• Jill

A Garden Tour of my Late July Plantings: Six Things that I Learned



Six Things I Learned from my Late July Planting…

1) Plant Thinned Sprouts

When I had to thin my Sunflower seedlings, I hated to throw them away – and I had quite a few! So, I planted them that day, put little popsicle sticks next to them for support, and watered daily. And guess what? Of the 10 that I transplanted 8 of them are thriving! They are much smaller than the first seeds, but they’re growing, and if I can keep them healthy in this 100 degree heat – I think they are going to rival the original seeds I planted. Hooray!


2) Be Patient with Pumpkins

I’ve never grown a pumpkin, though I’ve tried. But…OMG, OMG, OMG…after I made today’s video, I think I saw a little pumpkin growing on one of the vines!!!!!! I am literally squealing.

I hope he makes it! But my pumpkin vines are huge, and it’s been a while that they have been flowering, so I was getting ready to be disappointed again this year…until today! So be patient, those little pollinators will do their job.


3) Zinnias Rock

I’ve also never grown zinnias from seed – but I did this year! And even this late in the season, they came up like little troopers, green and gorgeous and are ready to flower in the most difficult part of the season. I have to remember this for next year!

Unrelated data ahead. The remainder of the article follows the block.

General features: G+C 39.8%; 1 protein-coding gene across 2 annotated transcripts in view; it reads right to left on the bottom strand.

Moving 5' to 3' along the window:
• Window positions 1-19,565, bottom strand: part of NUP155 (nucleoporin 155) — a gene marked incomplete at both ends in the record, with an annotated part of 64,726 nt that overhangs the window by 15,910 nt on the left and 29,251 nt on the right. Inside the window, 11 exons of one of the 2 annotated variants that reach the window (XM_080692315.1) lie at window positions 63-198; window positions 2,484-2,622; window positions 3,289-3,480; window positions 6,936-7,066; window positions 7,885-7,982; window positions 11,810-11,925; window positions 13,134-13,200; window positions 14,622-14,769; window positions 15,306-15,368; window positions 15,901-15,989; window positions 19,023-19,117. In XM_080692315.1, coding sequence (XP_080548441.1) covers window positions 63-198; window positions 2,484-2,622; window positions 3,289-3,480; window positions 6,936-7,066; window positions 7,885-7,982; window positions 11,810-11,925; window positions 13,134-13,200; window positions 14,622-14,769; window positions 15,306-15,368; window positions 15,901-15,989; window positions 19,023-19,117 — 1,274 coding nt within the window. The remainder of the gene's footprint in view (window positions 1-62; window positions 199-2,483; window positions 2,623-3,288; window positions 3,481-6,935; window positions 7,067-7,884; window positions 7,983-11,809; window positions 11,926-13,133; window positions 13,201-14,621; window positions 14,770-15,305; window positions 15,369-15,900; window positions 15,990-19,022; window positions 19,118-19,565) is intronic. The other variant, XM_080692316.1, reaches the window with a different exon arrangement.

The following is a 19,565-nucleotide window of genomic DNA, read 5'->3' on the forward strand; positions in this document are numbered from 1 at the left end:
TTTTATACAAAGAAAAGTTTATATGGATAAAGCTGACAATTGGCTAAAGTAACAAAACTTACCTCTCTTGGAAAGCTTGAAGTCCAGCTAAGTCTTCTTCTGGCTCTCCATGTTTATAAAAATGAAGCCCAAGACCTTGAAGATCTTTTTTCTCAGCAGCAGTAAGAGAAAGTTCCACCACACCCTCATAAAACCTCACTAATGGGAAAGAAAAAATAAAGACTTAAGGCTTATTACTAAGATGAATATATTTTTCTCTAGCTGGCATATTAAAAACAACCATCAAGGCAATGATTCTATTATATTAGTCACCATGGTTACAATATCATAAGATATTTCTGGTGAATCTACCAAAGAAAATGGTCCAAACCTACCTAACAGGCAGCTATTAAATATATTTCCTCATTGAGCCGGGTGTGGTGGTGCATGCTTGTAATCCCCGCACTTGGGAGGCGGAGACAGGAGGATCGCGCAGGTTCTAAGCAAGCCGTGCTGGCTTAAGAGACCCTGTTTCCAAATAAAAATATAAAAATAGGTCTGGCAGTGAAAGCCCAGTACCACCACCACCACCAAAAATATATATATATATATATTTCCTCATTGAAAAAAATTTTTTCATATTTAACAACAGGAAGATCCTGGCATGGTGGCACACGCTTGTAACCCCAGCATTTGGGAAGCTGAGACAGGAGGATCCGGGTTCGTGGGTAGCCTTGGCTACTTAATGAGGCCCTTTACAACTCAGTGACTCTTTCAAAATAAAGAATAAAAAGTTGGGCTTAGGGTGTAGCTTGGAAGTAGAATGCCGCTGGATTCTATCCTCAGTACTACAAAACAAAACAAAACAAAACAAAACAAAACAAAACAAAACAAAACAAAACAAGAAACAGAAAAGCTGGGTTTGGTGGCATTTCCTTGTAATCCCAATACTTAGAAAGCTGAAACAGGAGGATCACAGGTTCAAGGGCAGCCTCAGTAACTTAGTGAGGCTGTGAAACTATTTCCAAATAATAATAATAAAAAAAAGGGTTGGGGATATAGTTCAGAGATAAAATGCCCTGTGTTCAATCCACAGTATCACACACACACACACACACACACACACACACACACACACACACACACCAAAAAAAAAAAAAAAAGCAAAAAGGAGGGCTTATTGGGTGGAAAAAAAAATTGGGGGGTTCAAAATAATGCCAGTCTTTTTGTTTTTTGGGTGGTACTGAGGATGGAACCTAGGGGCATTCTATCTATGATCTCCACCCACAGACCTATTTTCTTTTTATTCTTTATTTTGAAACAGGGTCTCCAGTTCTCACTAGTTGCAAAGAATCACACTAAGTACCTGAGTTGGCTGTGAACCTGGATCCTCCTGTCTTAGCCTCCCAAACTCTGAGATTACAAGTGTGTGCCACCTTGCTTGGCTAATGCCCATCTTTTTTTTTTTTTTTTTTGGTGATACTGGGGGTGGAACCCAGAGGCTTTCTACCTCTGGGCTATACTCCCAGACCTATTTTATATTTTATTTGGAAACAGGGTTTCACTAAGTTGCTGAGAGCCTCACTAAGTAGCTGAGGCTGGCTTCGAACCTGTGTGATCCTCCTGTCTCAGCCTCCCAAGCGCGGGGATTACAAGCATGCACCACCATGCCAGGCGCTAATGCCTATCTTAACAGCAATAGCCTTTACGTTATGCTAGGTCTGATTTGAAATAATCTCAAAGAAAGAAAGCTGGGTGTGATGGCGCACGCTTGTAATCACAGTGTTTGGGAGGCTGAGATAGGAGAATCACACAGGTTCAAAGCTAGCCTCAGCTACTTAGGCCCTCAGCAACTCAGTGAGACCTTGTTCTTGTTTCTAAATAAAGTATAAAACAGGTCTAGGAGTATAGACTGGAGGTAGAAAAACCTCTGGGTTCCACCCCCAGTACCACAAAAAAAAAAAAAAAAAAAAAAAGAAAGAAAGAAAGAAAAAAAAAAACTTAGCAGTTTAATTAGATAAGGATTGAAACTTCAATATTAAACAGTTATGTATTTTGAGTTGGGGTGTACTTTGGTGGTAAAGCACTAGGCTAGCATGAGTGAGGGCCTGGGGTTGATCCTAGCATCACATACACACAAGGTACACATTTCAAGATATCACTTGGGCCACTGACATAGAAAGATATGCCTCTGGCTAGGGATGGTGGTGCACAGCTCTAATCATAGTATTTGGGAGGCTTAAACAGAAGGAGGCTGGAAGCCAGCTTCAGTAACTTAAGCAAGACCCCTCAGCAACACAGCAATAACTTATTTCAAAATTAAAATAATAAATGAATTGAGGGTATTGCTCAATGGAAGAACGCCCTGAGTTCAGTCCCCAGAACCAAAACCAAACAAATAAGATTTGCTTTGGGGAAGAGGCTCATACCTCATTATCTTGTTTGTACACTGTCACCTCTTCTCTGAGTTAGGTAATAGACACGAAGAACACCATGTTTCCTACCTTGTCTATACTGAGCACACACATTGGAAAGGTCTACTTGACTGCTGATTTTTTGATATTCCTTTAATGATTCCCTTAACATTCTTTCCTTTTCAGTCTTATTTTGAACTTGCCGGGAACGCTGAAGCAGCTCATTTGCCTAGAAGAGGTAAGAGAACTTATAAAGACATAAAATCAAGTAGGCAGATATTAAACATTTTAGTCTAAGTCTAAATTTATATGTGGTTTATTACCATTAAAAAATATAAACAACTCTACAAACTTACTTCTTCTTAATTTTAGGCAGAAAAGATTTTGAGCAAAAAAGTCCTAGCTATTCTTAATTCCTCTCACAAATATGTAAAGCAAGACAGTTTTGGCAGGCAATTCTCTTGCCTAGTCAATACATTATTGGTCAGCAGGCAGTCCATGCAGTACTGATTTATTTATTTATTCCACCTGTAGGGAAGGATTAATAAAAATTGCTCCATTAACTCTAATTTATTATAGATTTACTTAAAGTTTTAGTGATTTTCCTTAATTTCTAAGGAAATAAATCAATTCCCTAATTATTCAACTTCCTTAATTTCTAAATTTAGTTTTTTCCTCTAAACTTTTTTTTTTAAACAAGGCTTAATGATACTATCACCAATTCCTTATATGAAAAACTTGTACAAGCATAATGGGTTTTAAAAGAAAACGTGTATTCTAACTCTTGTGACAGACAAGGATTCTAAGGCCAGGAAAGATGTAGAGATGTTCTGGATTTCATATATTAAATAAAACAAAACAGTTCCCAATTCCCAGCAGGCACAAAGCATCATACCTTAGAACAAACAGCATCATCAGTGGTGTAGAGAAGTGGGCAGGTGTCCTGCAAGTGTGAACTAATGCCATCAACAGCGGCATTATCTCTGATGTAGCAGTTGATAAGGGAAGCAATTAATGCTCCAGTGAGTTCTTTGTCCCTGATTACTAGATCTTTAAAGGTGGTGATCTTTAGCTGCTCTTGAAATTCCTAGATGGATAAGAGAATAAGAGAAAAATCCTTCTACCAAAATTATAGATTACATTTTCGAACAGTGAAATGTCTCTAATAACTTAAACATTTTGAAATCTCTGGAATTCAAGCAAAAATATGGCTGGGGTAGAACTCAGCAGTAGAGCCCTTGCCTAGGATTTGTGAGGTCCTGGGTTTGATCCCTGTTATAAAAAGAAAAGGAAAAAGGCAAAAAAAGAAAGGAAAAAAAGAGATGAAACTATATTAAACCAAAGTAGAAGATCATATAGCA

4) Purple Bells are Sensitive

I planted a yellow and a purple bell pepper late in the season. The yellow bell is doing well, and seems happy. But while the purple bell has had several large bell peppers on it, all of them have gotten “burned” from the sun before I could harvest them. I’m thinking of making a little shade pavilion for her!


5) Second Planting of Tomatoes in Zone 10 = Good Idea!

My “Sweet Million” cherry tomato plant has started to fruit and ripen. And while still small, I think that it will continue to fruit, and provide a good crop later into the summer. This was my plan all along – because the other spring plant tomatoes are at the very end of their life, and won’t be producing for much longer.


6) Cosmos are Reliable

I planted several types of cosmos around the garden in some of the bare spots, hoping to provide some color late in the season, as most of the flowering will be over soon. And even though I planted them late they are sprouting up everywhere, even in places that I didn’t plant them – because I think the wind blew them around the garden! How lucky!

Planting in the garden is a puzzle. It’s a mix of timing, cooperative weather, and responsive plants. And success is never certain. But that’s what makes it so exciting, and so satisfying. If I really get a pumpkin this year, I will feel like I have won an Oscar!

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